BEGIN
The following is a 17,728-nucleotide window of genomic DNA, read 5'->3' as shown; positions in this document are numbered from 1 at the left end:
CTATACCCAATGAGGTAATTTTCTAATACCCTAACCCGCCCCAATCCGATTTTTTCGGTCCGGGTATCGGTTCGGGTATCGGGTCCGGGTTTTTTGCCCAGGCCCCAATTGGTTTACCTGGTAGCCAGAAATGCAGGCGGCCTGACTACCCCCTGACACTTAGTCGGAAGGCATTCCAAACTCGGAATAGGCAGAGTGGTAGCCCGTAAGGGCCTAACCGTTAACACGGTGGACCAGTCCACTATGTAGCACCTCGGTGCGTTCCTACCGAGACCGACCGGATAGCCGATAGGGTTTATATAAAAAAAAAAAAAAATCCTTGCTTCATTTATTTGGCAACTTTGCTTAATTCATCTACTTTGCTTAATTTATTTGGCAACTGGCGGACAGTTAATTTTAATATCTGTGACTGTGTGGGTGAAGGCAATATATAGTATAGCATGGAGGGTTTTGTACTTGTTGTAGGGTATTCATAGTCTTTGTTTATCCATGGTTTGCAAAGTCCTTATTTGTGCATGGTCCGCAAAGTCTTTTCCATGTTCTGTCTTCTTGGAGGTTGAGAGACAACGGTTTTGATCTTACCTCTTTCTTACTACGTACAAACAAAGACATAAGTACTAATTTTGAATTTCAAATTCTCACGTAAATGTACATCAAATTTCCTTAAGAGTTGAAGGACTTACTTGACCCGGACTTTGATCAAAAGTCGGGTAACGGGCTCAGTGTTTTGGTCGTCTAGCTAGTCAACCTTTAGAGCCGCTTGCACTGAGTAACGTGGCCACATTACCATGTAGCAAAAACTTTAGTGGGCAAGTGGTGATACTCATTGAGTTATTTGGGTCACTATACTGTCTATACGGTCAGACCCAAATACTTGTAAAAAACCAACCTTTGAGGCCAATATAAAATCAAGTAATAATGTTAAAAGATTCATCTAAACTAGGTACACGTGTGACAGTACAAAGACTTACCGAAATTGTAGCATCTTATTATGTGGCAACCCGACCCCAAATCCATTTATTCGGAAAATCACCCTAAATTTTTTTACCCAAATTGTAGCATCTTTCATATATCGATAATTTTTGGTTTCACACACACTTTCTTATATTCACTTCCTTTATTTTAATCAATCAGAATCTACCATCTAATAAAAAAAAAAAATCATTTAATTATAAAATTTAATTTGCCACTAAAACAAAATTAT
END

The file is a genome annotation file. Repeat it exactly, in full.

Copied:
The following is a 17,728-nucleotide window of genomic DNA, read 5'->3' as shown; positions in this document are numbered from 1 at the left end:
CTATACCCAATGAGGTAATTTTCTAATACCCTAACCCGCCCCAATCCGATTTTTTCGGTCCGGGTATCGGTTCGGGTATCGGGTCCGGGTTTTTTGCCCAGGCCCCAATTGGTTTACCTGGTAGCCAGAAATGCAGGCGGCCTGACTACCCCCTGACACTTAGTCGGAAGGCATTCCAAACTCGGAATAGGCAGAGTGGTAGCCCGTAAGGGCCTAACCGTTAACACGGTGGACCAGTCCACTATGTAGCACCTCGGTGCGTTCCTACCGAGACCGACCGGATAGCCGATAGGGTTTATATAAAAAAAAAAAAAAATCCTTGCTTCATTTATTTGGCAACTTTGCTTAATTCATCTACTTTGCTTAATTTATTTGGCAACTGGCGGACAGTTAATTTTAATATCTGTGACTGTGTGGGTGAAGGCAATATATAGTATAGCATGGAGGGTTTTGTACTTGTTGTAGGGTATTCATAGTCTTTGTTTATCCATGGTTTGCAAAGTCCTTATTTGTGCATGGTCCGCAAAGTCTTTTCCATGTTCTGTCTTCTTGGAGGTTGAGAGACAACGGTTTTGATCTTACCTCTTTCTTACTACGTACAAACAAAGACATAAGTACTAATTTTGAATTTCAAATTCTCACGTAAATGTACATCAAATTTCCTTAAGAGTTGAAGGACTTACTTGACCCGGACTTTGATCAAAAGTCGGGTAACGGGCTCAGTGTTTTGGTCGTCTAGCTAGTCAACCTTTAGAGCCGCTTGCACTGAGTAACGTGGCCACATTACCATGTAGCAAAAACTTTAGTGGGCAAGTGGTGATACTCATTGAGTTATTTGGGTCACTATACTGTCTATACGGTCAGACCCAAATACTTGTAAAAAACCAACCTTTGAGGCCAATATAAAATCAAGTAATAATGTTAAAAGATTCATCTAAACTAGGTACACGTGTGACAGTACAAAGACTTACCGAAATTGTAGCATCTTATTATGTGGCAACCCGACCCCAAATCCATTTATTCGGAAAATCACCCTAAATTTTTTTACCCAAATTGTAGCATCTTTCATATATCGATAATTTTTGGTTTCACACACACTTTCTTATATTCACTTCCTTTATTTTAATCAATCAGAATCTACCATCTAATAAAAAAAAAAAATCATTTAATTATAAAATTTAATTTGCCACTAAAACAAAATTAT